or windows nearer than WaKeeney, sixty miles distant, and started with wife and baby (and load of potatoes for Noah Weaver) for that place in September.
At Lenora heard of the Cheyenne Indian raid and was told it was dangerous to proceed.
Did not believe the reports and started the next morning. Midway between Lost Creek and Sand Creek we met Billy Case, Jim Maggard and Storey Briggs, who confirmed the reports and advised returning, to which my wife would not consent, and we proceeded to Gettysburg, which was then being started by Joe Gettys, where we stopped over night under some boards which leaned against the bank of Sand Creek, that being the only structure there.
Here reports were still bad, but we proceeded to WaKeeney to find it was only a scare.
As showing the changes since that time it is only necessary to state that now the B. & M. railroad runs through the spot where stood my stable, while the Rock Island runs half a mile south, and the country which was then in a wild state is now thickly settled and well cultivated."
In May, 1880, he proved up on his claim, brought a printing press and outfit to Norton, and in July issued the first number of the Norton County People, a stalwart republican paper, which he published till November, 1882, when he bought the interest of Joel H. Simmons in the Norton county Advance, and consolidated the two papers, the name of the People being retained, and a partnership being formed with Hugh McCredie, under the firm name of Carlisle & McCredie. The following February, 1883, the People was sold to J. H. Simmons and Prof. J A. Littel, who changed the name to the Courier, which it still retains.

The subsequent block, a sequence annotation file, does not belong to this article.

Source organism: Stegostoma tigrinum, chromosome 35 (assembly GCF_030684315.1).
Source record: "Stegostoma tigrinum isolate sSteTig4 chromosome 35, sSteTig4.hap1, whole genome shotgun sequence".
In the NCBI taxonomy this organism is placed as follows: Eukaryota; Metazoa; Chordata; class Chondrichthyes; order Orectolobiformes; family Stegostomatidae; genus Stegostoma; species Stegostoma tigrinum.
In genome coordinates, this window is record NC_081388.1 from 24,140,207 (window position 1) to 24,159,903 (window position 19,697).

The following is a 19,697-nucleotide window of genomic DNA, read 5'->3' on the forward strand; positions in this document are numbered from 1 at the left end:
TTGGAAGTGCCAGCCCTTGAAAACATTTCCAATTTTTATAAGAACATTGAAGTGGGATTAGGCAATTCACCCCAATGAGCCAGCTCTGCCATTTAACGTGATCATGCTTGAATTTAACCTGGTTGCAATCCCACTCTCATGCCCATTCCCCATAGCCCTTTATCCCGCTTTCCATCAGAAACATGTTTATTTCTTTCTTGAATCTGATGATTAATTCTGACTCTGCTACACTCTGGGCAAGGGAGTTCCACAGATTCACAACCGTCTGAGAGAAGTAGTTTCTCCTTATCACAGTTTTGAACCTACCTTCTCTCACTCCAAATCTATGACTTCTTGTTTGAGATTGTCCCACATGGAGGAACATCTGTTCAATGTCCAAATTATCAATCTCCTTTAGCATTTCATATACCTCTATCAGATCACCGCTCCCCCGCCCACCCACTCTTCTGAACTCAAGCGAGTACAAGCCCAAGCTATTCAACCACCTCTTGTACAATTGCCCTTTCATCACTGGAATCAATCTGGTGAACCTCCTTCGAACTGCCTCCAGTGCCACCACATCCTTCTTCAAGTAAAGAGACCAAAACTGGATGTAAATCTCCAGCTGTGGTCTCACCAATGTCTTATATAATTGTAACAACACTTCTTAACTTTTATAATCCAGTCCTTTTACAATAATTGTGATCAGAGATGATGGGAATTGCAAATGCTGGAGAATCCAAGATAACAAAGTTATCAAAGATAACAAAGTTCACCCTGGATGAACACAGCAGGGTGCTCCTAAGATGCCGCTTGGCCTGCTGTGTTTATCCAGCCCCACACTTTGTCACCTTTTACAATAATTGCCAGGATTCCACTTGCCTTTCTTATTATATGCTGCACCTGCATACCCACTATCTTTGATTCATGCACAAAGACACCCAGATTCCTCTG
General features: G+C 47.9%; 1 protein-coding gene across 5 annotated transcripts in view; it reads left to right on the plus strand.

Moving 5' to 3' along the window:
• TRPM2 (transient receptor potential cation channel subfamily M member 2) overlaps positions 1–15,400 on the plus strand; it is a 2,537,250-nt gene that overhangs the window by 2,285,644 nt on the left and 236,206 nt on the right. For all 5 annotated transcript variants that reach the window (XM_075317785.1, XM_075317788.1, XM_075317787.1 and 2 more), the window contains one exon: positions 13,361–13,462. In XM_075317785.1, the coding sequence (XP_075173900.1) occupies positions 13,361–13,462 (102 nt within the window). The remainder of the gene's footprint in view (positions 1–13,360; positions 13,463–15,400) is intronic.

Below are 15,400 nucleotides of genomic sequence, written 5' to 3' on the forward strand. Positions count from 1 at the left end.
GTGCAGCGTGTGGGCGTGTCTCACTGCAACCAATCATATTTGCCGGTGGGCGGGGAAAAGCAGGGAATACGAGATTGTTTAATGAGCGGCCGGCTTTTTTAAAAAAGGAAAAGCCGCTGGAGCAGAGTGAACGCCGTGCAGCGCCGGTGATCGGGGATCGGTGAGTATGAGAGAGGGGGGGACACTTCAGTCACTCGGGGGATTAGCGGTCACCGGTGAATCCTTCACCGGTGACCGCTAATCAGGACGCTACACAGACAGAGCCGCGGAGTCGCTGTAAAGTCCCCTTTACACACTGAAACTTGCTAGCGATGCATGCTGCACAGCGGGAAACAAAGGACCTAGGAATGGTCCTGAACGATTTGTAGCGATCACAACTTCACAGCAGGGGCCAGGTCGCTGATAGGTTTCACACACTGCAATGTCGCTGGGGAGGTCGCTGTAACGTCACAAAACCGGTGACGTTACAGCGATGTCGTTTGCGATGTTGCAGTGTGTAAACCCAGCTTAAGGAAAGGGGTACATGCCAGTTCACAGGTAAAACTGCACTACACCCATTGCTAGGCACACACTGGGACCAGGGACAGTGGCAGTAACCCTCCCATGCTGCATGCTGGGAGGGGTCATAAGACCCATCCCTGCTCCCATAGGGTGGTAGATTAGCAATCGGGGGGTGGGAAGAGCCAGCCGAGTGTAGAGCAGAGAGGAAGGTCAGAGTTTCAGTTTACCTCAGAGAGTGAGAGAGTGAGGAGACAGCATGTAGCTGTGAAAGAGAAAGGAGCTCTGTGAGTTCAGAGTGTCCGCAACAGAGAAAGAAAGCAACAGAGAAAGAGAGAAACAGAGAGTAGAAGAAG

During the time he was in Norton county he was actively engaged in every political movement. Only once was he a delegate to a county convention, when he acted as proxy to prevent a dead lock during the third Sr. John campaign. He was a delegate to the celebrated judicial convention at Millbrook, where the delegation voted 985 times for John R. Hamilton. Mr. Carlisle was a bitter opponent to St. John, and was elected a delegate to the convention which nominated him for governor the third time, being one of the seventy-two who entered a protest against his nomination, stating that he could not be elected, which was verified at the election. While on his claim he was a candidate for the republican nomination for county clerk against FitzPatrick, but was defeated by the cry of being a Leota man. After Fitz embezzled and decamped the position was offered to him, but he declined, when the same parties said they would not be satisfied unless he named the man, which he did, selecting W. T. Shoemaker. He was also at another time a candidate for representative, but that was only to beat L. K. Pratt.
He say: "No man living knows more of the secret political history of Norton county at the time of my residence than I do, but as many of the actors are still living it would not be proper to disclose it." He always regretted leaving Norton county. After leaving here he drove through by team to Topeka, where he worked at his trade till October, then went to New Orleans and worked at his trade for seven years. His wife died on June 26, 1885, and he was obliged to send his children to their grandparents in Henry county, Indiana. He left New Orleans in March, 1890, in search of a location, wishing to locate in Kansas, but coming to Norton on a visit, and "viewing with alarm" the probable disastrous consequences of the populist craze, he did not at that time wish to invest in the Sunflower state, to which
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